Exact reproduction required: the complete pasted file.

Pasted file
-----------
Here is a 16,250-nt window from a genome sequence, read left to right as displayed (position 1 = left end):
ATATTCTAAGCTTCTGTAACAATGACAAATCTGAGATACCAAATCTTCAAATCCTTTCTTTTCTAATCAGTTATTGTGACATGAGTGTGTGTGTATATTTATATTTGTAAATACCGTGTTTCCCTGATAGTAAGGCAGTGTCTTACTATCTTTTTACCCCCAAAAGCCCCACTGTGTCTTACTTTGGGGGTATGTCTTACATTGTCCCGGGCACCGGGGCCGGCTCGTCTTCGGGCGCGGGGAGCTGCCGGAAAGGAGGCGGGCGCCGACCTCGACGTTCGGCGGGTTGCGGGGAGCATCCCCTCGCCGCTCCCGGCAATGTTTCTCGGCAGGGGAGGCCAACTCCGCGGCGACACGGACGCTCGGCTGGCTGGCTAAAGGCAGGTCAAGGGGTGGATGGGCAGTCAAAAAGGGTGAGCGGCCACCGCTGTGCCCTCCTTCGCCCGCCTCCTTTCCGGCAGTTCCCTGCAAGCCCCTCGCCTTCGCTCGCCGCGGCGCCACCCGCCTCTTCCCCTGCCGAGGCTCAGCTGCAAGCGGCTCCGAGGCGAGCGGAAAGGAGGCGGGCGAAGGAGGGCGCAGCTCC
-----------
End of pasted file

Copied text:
Here is a 16,250-nt window from a genome sequence, read left to right as displayed (position 1 = left end):
ATATTCTAAGCTTCTGTAACAATGACAAATCTGAGATACCAAATCTTCAAATCCTTTCTTTTCTAATCAGTTATTGTGACATGAGTGTGTGTGTATATTTATATTTGTAAATACCGTGTTTCCCTGATAGTAAGGCAGTGTCTTACTATCTTTTTACCCCCAAAAGCCCCACTGTGTCTTACTTTGGGGGTATGTCTTACATTGTCCCGGGCACCGGGGCCGGCTCGTCTTCGGGCGCGGGGAGCTGCCGGAAAGGAGGCGGGCGCCGACCTCGACGTTCGGCGGGTTGCGGGGAGCATCCCCTCGCCGCTCCCGGCAATGTTTCTCGGCAGGGGAGGCCAACTCCGCGGCGACACGGACGCTCGGCTGGCTGGCTAAAGGCAGGTCAAGGGGTGGATGGGCAGTCAAAAAGGGTGAGCGGCCACCGCTGTGCCCTCCTTCGCCCGCCTCCTTTCCGGCAGTTCCCTGCAAGCCCCTCGCCTTCGCTCGCCGCGGCGCCACCCGCCTCTTCCCCTGCCGAGGCTCAGCTGCAAGCGGCTCCGAGGCGAGCGGAAAGGAGGCGGGCGAAGGAGGGCGCAGCTCC